"I'm a stay at home mom of 4 and don't have a whole lot of time for this dog(which I didn't really want at that point in time. I wanted to wait until the kids were older.) My youngest is child 10 months old. ... I can't stand this anymore."

If you can't handle the commitment, or simply don't want to, please look into turning this dog over to a rescue ASAP.


"I hate yelling at the dog but she doesn't really seem to listen."

Yelling at the dog isn't going to make the dog WANT to listen. Listening in the face of distractions, over distances and for longer than a moment takes training. Until you've done the training and you think your dog is most likely going to respond to your cue, don't give a cue, and most definitely don't yell it. Until you've made enough deposits into your dog's positive reinforcement training bank account, proper management is always going to be your best bet (think: crates, baby gates, leashes...).
 

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Exactly

You train an older dog just as you would a puppy.

If you had never gone to school and were a 20 year old that could not read, add, subtract, etc. You would not start in college you would start as a puppy.
 

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Yes it is possible to train or retrain a dog that is over a year old. When I adopted Lola she was re-trained by me.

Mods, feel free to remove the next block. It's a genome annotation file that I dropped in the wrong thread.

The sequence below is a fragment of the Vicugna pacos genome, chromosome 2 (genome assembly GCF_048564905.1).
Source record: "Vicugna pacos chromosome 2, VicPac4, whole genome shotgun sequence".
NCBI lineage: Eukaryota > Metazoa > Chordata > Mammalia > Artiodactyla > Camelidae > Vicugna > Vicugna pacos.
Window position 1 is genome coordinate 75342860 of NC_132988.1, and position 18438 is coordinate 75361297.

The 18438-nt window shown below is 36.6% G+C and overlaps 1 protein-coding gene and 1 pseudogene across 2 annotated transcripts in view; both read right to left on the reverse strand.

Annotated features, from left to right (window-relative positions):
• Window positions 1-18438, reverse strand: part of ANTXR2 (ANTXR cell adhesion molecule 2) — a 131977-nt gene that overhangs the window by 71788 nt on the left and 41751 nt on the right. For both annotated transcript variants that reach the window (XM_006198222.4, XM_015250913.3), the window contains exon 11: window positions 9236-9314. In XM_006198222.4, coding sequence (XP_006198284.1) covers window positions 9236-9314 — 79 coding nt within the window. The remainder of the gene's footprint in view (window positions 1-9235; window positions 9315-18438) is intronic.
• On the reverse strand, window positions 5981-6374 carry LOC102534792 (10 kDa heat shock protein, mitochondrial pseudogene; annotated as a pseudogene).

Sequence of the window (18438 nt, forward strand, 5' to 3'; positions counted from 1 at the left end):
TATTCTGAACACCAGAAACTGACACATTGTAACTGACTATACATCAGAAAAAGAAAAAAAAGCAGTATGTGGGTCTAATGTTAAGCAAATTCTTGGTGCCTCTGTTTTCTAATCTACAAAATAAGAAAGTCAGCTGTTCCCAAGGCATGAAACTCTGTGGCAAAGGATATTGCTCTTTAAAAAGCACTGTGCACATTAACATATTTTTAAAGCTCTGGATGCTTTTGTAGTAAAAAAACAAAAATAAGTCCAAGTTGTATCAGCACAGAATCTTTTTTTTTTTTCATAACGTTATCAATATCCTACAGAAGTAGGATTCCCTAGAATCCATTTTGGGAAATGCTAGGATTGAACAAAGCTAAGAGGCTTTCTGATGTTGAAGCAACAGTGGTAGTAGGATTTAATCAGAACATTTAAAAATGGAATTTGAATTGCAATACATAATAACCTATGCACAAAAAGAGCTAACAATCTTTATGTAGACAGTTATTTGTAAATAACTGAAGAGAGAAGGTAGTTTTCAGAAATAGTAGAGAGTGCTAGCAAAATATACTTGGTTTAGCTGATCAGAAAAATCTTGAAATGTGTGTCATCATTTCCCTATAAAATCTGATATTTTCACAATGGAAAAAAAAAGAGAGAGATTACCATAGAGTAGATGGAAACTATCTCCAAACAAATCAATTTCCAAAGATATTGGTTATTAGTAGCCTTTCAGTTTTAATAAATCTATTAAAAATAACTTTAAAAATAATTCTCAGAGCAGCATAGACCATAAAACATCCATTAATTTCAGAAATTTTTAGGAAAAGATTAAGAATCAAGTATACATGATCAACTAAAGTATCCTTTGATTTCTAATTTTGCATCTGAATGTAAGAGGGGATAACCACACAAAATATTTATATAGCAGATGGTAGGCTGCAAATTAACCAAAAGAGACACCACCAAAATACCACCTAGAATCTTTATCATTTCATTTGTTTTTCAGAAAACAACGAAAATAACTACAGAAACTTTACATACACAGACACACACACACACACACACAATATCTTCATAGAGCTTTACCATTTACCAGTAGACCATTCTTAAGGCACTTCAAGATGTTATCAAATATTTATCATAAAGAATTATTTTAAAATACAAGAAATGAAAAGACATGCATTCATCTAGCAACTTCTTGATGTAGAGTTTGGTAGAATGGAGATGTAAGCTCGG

Previous Owner; Would let her lay on her lap when she was eating dinner.

Me: I eat without Lola being on my lap and not begging for food.

Previous owner: Lola was always by her side and went everyplace she went. Lola would not have it any other way. If she did not get her way she would cry and bark. She had separation anxiety.

Me: Lola does not need to be around me all the time. She is left home unless it is a visit to the dog park, pet smart or the vet. Separation anxiety does not exist anymore.

Previous owner: Lola did not get along with other dogs that she had except for one.

Me: Socialized Lola slowly with other dogs at the dog park. First time there just stayed outside the dog park. Progressed from there.

Previous owner: Used to let Lola sleep in her bed with her.

Me: Lola sleeps in her crate. She did cry at first but after me not caving in she sleeps soundly in her crate. Lola does lay on my bed during the day and in the evening. If she is out in the living room she has a bed she lays in there or lays on the floor or lays on my lap. When I say good night to her she gets up and goes to lay on my bed. When I shut everything off such as lights and TV to go to bed, I enter the bedroom she then gets up from my bed and goes in her crate without me telling her to.

Previous owner: Lola did not like small children and would occasionally growl at them.

Me: Lola loves little children now and will even roll over for them so they can rub her belly.

Previous owner: Lola did not seem to be happy living with her.

Me: Lola loves living here with me and previous owner had also seen all the changes in Lola mentioned above along with her saying Lola seems to be much happier now.

Previous owner: Treated Lola like she was one of her children.

Me: I treat Lola like she is my dog and not a human and that is why she is better behaved along with being happier.

You need to train the dog as you want the dog trained. It must be done as a family and everyone has to train the dog the same way.